ROOMS FOR IMPROVEMENT: A rendering shows the proposed hotel next to Masonic Cleveland. (Bialosky)

Plans could help build on mixed-use concept for clubs

It makes business sense, and not just in branding synergy terms, that a venue that sees live music performance as having a higher purpose would partner with a hotel chain whose very name embodies the aspirational. TempleLive, the Rogers, Ark.-based venue brand, and Dream Hotel Group out of New York have announced plans to develop a 207-room hotel adjacent to the 2,500-capacity Masonic Cleveland.

“Nobody does hotel and food and beverage better than Dream,” said Mike Brown, vice president of TempleLive, who has a background in the hotel industry. “They just get the experiential hotel offering.

“The local community frequents the venues inside the hotels, the guest rooms are appointed by people who understand exactly what guests want and they’re cool. They’re the cool kids you want to sit with at the lunch table. They’re in LA, New York, Miami and Thailand, and they’ve announced Cleveland, Memphis, San Antonio and Tulum (Mexico) — they’re a very smart brand.”

Owned by Beaty Capital Group, TempleLive’s business model features live venues housed in former Masonic temples in Wichita and Fort Smith, Ark., in addition to the 99-year-old Cleveland property, which opened in 2018.

“It’s exciting to look beyond this recent period of anxiety and uncertainty to bring such an iconic project to Midtown Cleveland,” said Beaty Capital Group President Lance Beaty in a statement. “As you could imagine, the project has been delayed by recent events, but we feel that it’s important for the city of Cleveland, the live music and performing arts, the hospitality industry and the country as a whole to regain confidence and move forward with our lives.”

If TempleLive and Mike Brown sound familiar, it may be because both were instrumental in promoting — and fighting for — the first live ticketed comeback concert since the coronavirus pandemic shuttered the live business and much of the U.S. economy. On May 18, Travis McCready, with Brown leading the charge, played the Fort Smith TempleLive, making headlines across the globe.

The GM is a passionate fan who puts the live music experience on par with the sacred. His taste extends from the classic rock acts he first experienced live such as ZZ Top and Pink Floyd to more contemporary rock fare like Illiterate Light and Reignwolf to country artists such as Ashley McBryde and Cody Jinks. “Music performance is a religious experience,” Brown said. “It’s spiritual.”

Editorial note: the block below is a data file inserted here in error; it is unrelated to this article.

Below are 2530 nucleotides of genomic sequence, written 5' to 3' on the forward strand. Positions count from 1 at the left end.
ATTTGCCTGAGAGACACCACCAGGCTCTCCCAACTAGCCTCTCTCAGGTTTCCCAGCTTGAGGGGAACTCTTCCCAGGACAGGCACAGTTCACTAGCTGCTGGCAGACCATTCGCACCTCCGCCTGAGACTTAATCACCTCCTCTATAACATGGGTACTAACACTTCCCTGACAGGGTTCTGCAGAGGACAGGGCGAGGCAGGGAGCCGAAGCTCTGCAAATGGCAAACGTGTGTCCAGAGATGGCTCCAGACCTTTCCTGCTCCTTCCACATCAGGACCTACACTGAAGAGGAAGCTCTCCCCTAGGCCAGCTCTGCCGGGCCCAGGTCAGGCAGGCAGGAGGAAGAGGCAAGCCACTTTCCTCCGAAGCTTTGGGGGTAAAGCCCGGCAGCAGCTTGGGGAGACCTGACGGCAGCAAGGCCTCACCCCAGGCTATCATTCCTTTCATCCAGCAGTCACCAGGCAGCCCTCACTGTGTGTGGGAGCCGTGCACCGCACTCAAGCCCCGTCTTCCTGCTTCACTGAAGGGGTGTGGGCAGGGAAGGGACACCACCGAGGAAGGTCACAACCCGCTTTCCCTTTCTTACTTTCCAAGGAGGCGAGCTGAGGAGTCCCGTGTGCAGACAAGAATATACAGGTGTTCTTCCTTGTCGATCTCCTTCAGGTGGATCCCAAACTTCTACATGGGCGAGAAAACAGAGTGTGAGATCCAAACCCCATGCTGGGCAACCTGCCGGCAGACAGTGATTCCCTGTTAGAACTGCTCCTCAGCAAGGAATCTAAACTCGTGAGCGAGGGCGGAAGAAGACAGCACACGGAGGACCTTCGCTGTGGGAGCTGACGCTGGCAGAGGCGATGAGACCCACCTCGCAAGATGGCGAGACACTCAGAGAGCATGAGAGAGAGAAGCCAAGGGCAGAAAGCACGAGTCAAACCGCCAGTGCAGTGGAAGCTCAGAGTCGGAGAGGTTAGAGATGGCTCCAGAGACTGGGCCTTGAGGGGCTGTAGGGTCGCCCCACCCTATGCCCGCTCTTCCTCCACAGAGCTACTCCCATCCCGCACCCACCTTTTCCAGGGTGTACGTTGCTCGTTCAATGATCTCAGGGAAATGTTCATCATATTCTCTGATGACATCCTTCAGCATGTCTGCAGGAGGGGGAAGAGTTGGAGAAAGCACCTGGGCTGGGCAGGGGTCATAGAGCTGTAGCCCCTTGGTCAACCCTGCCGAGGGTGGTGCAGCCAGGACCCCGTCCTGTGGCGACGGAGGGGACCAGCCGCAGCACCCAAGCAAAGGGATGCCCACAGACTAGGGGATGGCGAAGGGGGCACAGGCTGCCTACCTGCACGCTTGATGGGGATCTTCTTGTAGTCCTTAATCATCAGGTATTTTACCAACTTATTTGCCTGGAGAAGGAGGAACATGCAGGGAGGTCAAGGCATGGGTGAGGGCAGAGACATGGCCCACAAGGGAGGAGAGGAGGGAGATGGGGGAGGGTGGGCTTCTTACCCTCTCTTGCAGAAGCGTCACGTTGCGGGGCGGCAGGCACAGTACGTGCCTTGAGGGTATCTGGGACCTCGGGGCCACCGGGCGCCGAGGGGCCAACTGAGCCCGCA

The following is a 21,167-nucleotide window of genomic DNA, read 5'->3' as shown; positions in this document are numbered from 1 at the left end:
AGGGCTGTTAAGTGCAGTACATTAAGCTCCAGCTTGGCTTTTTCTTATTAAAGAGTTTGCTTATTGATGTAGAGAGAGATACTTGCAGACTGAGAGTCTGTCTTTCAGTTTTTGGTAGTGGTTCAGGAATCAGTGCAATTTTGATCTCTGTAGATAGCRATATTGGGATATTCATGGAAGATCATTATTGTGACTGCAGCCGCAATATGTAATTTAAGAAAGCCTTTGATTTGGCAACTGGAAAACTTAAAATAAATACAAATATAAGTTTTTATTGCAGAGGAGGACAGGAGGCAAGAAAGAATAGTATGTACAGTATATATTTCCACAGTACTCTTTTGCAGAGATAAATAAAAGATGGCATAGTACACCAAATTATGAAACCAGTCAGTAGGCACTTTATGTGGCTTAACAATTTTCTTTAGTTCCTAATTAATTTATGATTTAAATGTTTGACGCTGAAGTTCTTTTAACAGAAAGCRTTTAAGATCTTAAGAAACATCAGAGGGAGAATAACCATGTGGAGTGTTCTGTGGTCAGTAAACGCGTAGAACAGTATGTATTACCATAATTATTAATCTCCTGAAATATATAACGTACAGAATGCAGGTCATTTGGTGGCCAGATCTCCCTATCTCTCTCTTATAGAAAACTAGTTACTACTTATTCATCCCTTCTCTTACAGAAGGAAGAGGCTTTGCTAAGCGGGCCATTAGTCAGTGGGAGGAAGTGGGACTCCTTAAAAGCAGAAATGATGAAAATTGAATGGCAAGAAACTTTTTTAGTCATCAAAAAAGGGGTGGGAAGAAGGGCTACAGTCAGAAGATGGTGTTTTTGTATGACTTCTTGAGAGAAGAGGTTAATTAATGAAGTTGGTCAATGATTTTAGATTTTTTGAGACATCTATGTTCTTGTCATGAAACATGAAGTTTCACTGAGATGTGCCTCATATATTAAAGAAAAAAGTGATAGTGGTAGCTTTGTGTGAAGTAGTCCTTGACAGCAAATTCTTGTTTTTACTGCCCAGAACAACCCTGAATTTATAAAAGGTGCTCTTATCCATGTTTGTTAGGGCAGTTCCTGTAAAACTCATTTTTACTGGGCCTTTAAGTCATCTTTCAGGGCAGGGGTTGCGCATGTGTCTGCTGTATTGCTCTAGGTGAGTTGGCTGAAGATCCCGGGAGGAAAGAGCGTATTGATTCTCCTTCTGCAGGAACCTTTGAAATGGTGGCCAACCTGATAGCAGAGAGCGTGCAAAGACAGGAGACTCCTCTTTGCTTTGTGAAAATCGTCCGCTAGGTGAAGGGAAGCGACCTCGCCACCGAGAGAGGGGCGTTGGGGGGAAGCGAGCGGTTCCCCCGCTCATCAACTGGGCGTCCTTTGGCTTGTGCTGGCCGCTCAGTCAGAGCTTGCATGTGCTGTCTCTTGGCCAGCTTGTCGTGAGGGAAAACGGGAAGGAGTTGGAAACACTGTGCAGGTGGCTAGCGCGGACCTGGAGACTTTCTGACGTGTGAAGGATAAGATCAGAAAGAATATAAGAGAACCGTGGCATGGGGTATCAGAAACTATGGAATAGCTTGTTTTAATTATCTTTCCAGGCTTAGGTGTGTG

The concept of live entertainment firms extending their brands to hotels built next to their venues isn’t new. House of Blues in Chicago, for example, in a partnership with Loews Hotels, opened the House of Blues Hotel next to the club in 1998 as part of redeveloping the Marina City complex before selling the property in 2006. The hotel is now part of Marriott and called the Hotel Chicago Downtown Autograph Collection. The link to the Masonic temples is a twist on that model.

“If you take a 2,500-cap room that does 60 shows a year, even at 70% sell-through, you’re bringing in more than 100,000 a year to the building” Brown said. “Out of that 100,000 they’re all going to want to eat before a show. If they’re coming from out of town they’re sleeping somewhere after the show. So why not make it the one-stop shop? You go to the show, you get dinner, you have drinks. If you want to stay and make an extended weekend, you’ve got pools, you’ve got gyms — everything you want to do right there.”

Local architectural firm Bialosky is the designer and executive architect for the property. Cushman & Wakefield’s Dan MacDonnell and George Qiao represent Beaty Capital Group on the project positioning and construction financing.

When the hotel opens in 2022, Brown said, it will offer a variety of packages that will include tickets to a show, meals, accommodations and potentially entry to a famed nearby attraction: “A ticket to the Rock & Roll Hall of Fame,” he said. “There’s endless possibilities we haven’t activated yet.”